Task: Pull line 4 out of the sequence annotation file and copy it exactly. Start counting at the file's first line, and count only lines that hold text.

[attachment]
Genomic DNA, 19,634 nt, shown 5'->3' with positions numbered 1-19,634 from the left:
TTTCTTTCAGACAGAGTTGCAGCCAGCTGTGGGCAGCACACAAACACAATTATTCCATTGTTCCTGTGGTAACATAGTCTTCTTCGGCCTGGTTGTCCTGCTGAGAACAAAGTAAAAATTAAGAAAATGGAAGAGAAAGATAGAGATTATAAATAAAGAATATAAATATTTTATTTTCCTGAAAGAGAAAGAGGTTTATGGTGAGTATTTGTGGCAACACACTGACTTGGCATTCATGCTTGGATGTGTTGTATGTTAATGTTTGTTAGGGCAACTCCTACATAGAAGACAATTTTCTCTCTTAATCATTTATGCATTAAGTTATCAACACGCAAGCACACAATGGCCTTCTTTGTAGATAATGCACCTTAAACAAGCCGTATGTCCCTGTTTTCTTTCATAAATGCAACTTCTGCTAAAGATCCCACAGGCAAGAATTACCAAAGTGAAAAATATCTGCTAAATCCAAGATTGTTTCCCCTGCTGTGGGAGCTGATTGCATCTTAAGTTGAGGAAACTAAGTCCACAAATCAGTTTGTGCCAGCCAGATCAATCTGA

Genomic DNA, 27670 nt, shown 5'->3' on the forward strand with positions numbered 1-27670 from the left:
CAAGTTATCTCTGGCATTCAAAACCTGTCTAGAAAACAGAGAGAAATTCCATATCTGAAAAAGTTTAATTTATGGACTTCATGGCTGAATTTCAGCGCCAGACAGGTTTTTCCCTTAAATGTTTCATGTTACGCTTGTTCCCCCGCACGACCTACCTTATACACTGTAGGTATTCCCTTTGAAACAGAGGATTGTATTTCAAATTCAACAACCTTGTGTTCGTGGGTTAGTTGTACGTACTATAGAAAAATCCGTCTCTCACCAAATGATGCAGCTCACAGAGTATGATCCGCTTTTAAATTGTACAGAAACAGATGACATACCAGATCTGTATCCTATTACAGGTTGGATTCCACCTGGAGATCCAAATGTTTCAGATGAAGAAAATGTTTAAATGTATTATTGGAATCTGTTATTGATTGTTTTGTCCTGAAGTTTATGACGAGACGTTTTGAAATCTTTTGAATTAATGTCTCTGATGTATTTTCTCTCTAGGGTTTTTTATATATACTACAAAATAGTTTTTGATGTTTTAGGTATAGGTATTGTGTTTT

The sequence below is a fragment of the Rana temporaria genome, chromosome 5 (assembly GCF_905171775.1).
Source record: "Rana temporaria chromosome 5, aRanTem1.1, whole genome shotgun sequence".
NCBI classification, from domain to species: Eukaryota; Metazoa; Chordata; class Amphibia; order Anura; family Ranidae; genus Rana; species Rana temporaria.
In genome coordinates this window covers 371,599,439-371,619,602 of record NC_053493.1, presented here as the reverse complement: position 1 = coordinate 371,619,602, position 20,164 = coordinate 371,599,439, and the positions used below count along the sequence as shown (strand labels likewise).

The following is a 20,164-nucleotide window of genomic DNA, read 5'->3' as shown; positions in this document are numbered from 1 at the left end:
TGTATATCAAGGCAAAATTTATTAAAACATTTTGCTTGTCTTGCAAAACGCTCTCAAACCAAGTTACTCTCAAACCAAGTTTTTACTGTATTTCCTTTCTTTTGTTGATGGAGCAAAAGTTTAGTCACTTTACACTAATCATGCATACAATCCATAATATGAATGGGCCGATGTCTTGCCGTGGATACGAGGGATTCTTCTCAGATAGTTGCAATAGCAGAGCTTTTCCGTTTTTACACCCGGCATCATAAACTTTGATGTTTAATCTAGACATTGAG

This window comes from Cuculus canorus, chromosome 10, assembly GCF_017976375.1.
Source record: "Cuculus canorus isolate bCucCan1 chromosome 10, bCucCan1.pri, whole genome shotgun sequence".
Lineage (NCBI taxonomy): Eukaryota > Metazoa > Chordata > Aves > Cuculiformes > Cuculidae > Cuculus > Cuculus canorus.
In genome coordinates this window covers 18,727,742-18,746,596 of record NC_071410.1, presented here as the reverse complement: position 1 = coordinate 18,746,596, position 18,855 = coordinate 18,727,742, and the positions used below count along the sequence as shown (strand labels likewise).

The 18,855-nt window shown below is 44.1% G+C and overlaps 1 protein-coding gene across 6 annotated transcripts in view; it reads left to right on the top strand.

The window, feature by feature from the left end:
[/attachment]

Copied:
CAAGTTATCTCTGGCATTCAAAACCTGTCTAGAAAACAGAGAGAAATTCCATATCTGAAAAAGTTTAATTTATGGACTTCATGGCTGAATTTCAGCGCCAGACAGGTTTTTCCCTTAAATGTTTCATGTTACGCTTGTTCCCCCGCACGACCTACCTTATACACTGTAGGTATTCCCTTTGAAACAGAGGATTGTATTTCAAATTCAACAACCTTGTGTTCGTGGGTTAGTTGTACGTACTATAGAAAAATCCGTCTCTCACCAAATGATGCAGCTCACAGAGTATGATCCGCTTTTAAATTGTACAGAAACAGATGACATACCAGATCTGTATCCTATTACAGGTTGGATTCCACCTGGAGATCCAAATGTTTCAGATGAAGAAAATGTTTAAATGTATTATTGGAATCTGTTATTGATTGTTTTGTCCTGAAGTTTATGACGAGACGTTTTGAAATCTTTTGAATTAATGTCTCTGATGTATTTTCTCTCTAGGGTTTTTTATATATACTACAAAATAGTTTTTGATGTTTTAGGTATAGGTATTGTGTTTT